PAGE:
Short Essay: “888”

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Right now, a car is sitting on the next block down. A few minutes ago it was honking its horn – “beep, beep, beeeeeeeep” – every 15 seconds or so. Maybe someone is trying to get the attention of his date without having to actually walk up to the door. Now someone is whistling loudly. Maybe it’s the horn honker, frustrated that his previous attempts to be heard (at least, by his date) have not been successful.

Later at night, someone upstairs will hum, or sing (or yell) as they pad around, getting ready for bed. The space between my ceiling and their floor is so thinly insulated I can hear most of what goes on in the apartment above me, especially if I’m sitting in my bedroom.

As the clock ticks toward midnight a siren or two will squeal outside, or an inconsiderate person with very loud music will squeal his tires up and down the street.

Every morning starts the same, with footsteps on the floor above me and a muffled man’s voice that sounds like it’s saying, “888,” over and over a couple times very slowly and deliberately. This will continue sporadically throughout the day, sometimes four or five times. It’s a little eerie – every day, without fail, over and over again: “888 … 888.”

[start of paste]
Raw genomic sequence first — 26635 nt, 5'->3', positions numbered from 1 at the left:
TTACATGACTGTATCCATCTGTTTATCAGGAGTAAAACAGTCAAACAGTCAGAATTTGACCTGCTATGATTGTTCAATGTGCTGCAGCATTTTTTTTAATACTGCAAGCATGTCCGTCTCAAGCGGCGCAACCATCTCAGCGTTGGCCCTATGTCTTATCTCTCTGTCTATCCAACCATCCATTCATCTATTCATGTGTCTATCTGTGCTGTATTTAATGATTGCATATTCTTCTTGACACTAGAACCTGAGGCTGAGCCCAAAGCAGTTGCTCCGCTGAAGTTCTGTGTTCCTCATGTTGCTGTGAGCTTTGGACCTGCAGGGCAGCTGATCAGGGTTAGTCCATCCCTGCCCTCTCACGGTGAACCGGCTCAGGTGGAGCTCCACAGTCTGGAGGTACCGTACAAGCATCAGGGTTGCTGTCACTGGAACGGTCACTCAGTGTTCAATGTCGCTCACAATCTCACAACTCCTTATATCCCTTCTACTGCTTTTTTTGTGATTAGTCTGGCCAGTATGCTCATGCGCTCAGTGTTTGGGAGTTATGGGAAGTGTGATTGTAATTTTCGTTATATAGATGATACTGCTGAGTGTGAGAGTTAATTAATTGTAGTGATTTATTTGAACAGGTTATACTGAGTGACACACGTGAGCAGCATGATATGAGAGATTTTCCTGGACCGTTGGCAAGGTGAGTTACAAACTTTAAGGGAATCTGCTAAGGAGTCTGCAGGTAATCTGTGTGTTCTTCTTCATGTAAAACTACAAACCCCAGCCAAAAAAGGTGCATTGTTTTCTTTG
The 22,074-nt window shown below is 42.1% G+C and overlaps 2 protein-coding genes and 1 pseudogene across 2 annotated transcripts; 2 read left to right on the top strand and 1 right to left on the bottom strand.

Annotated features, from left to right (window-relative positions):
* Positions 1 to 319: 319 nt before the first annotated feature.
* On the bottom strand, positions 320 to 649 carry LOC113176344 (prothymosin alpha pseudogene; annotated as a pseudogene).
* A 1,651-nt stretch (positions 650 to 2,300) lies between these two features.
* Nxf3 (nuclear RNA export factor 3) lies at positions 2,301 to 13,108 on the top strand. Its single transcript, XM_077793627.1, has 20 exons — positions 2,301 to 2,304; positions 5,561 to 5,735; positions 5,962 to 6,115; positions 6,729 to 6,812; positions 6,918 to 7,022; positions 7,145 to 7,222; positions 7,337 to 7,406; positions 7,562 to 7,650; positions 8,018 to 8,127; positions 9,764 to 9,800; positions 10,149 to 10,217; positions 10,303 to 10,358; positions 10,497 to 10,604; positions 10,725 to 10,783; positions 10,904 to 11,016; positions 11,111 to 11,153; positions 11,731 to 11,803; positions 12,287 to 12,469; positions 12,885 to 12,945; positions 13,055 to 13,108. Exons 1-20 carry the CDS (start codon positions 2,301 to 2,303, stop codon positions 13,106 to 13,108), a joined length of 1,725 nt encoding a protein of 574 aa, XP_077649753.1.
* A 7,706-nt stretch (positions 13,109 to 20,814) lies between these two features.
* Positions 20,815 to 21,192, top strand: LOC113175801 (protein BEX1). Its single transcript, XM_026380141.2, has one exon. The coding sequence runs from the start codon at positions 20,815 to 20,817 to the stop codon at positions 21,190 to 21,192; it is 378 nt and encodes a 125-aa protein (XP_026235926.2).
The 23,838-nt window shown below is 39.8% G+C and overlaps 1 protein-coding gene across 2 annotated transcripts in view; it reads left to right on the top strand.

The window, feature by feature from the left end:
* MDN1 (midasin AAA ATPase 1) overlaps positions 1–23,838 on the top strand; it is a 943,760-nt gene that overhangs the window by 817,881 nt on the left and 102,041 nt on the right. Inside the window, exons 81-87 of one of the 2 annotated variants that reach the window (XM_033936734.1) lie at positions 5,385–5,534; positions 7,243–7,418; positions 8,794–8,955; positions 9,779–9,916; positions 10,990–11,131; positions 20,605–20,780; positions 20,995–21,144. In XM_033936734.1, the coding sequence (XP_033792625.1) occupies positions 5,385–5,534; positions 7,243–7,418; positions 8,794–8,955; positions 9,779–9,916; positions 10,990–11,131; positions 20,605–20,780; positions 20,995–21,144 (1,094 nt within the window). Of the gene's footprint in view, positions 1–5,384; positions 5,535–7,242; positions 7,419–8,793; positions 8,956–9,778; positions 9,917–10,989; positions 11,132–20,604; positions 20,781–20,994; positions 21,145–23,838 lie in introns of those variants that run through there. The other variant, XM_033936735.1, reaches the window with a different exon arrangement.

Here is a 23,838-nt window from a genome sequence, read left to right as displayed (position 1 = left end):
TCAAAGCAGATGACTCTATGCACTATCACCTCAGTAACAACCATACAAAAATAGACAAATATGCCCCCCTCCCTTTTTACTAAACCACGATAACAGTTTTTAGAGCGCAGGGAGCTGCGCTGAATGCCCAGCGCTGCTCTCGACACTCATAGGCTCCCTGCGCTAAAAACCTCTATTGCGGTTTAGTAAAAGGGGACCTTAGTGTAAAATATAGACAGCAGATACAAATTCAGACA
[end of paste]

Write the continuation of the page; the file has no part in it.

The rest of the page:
The day time is pretty quiet (except for the mystery man in B5). Most people are at work or school. Occasionally the maintenance men come to one of the neighboring apartments. I can usually tell them from the sharp “pop pop pop” of their knock on someone else’s door, and their accented English “Hello? Anyone home?”

The outside chorus picks up again when the kids get out of school. The air is alive not with voices of children who’ve just happily finished another day in class, but with the honks and yells of angry drivers who are upset that the bus is blocking their way through the narrow street. Both sides get backed up with traffic, so much sometimes that the bus can’t even move. The honking gets worse.

Then, the voice again, unexpected but now familiar: “888.”

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